China announced recently that several hundred police officers had been reprimanded for “improper methods,” a first admission of the scale of the problem. “The fact that people are executed every day under a system so recognizably flawed is unbelievable,” said Ben Carrdus, a researcher with Amnesty International.
In a recent reform, China introduced a national law exam for judges and imposed a 12-hour limit on police interrogation, down from 36 hours. And in April, the top appeals court in the southwestern province of Sichuan issued what it billed as the first ruling in China barring confessions obtained through torture.
China’s 1979 criminal statutes, which stipulated that executions be carried out with a bullet to the head, were amended in 1996 to include lethal injection. In the late 1990s, China pioneered the use of mobile lethal-injection vans. Reports suggest their use is particularly common during anti-drug campaigns in the southern province of Yunnan.
Reports persist of public executions, although much less frequently than in the past. Last year, students as young as 6 joined 2,500 spectators in a gymnasium in Changsha, the capital of Hunan province in central China, to watch the execution of six men, according to a Chinese Internet report.
China spends $87 per execution, including transportation, cremation, bullets and death notices, according to a 2003 report on the government-run Xinhuanet website. The condemned have ranged in age from 18 to 87.
The treatment of people’s bodies after their execution is also an issue. Human rights groups have long accused China of using organs without consent from the families of those executed.
In 2000, the mother of convicted murderer Yu Yonggang sued the government in Shanxi province, claiming the court and local medical authorities stole her son’s organs after his execution. Another case in Gansu province that year resulted in the award of $250 to a family for a similar theft, according to the Lanzhou Morning Post.
Pro-reform Chinese legal scholars have appealed to the nation’s pocketbook, arguing that many countries balk at extraditing corrupt officials given the possibility of a death sentence. The Commerce Ministry estimates that 4,000 corrupt officials have fled with $50 billion in stolen funds since the early 1980s.
State-controlled media have also started publicizing more embarrassing cases. In June, newspapers reported that a farmer in the central province of Hubei who, after 10 days of nonstop interrogation, confessed to killing his wife, had to be released when she showed up alive.
Beijing has made it clear that death penalty limits would only go so far. Corruption, bribery and national security violations would remain capital offenses, a senior official said.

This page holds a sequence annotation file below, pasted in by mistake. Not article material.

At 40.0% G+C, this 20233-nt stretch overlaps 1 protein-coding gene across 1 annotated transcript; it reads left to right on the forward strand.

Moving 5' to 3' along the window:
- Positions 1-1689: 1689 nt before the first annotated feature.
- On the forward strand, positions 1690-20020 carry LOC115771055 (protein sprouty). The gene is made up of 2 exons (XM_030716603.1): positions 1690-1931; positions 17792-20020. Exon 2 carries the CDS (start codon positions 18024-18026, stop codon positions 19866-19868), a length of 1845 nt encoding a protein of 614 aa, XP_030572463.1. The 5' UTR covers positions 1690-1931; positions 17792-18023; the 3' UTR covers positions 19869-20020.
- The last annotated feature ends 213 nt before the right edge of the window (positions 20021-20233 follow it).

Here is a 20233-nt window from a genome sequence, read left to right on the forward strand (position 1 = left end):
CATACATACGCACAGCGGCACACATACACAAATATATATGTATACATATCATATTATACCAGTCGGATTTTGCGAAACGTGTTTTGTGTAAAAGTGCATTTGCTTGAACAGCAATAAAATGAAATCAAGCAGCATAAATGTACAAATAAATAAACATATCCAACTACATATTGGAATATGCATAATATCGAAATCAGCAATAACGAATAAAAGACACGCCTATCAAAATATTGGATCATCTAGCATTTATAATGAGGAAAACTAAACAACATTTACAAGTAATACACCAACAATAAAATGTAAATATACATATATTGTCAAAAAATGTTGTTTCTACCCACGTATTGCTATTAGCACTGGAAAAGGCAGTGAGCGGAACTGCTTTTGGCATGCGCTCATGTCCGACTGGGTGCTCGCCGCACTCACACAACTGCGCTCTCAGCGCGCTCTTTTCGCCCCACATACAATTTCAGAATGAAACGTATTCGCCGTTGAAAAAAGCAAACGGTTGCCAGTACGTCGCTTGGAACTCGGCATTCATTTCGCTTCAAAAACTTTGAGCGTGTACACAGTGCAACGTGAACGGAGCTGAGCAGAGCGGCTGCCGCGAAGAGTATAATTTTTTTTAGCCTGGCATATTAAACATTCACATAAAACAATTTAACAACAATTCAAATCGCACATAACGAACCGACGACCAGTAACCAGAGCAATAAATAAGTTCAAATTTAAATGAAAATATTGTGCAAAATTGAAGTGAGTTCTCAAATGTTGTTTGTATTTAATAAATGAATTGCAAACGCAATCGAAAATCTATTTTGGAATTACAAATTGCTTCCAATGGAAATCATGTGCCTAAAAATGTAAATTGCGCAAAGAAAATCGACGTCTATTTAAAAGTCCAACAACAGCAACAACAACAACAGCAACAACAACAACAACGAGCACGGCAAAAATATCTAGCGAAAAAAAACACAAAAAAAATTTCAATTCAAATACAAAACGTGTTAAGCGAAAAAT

Further delay increases the chance of more wrongful executions, legal scholars say, and more of the sort of pain that Nie’s family has suffered.
As a child, Nie was shy, kind and nonconfrontational, friends and family members say.
One day he kicked over a water bucket, his mother recalls. When she accused him of doing it intentionally, he took his punishment stoically before she realized it had been an accident.
“He was almost too gentle for this world,” Zhang said.
After high school, Nie got a job as a welder at a nearby factory. One day in September 1994, police showed up at work and arrested him. He was accused of raping and murdering Kang Juhua, 38, a neighboring villager whose badly decomposed body was found in a cornfield.
Nie’s family was not allowed to visit him in prison or talk to him after his arrest. Nie reportedly told his lawyer that he was interrogated and beaten by police for six days. His mother says when she caught a glimpse of him being dragged into the courthouse, one arm was twisted at an unnatural angle. Local, municipal and provincial police said they didn’t recall the case.
The family learned of his execution in early 1995 only after a prison guard told them to stop wasting their time bringing soap and toothbrushes because their son was dead already. A newspaper account at the time said: “After a weeklong investigation in which the police applied smart, psychological techniques, officers finally got the accused to admit the crime.”
“How can you call these ‘smart techniques’?” his mother, Zhang, asks.
The incident tore the family apart. Zhang’s husband attempted suicide with sleeping pills and, after recovering, suffered a mental breakdown.
“There’s no justice in China,” Nie Xuesheng said, alternately shouting and whimpering. “My son can’t just die like this. This system is corrupt.”
Word of their son’s presumed innocence came early this year when a migrant worker, Wang Shujin, confessed to raping six women, four of whom he said he killed, including Kang, according to the state-run Henan Business News. Wang’s case is still working its way through the courts, although legal experts say it’s almost certain he will receive the death penalty.
Nie’s family, meanwhile, is caught in legal limbo. The court says an execution certificate is required to reopen the case, but the family says it never received one, nor was it required at the time.
“I feel so powerless,” Zhang says. “I had a beautiful, happy family, a good husband, everything seemed so perfect. Then our whole world came apart.”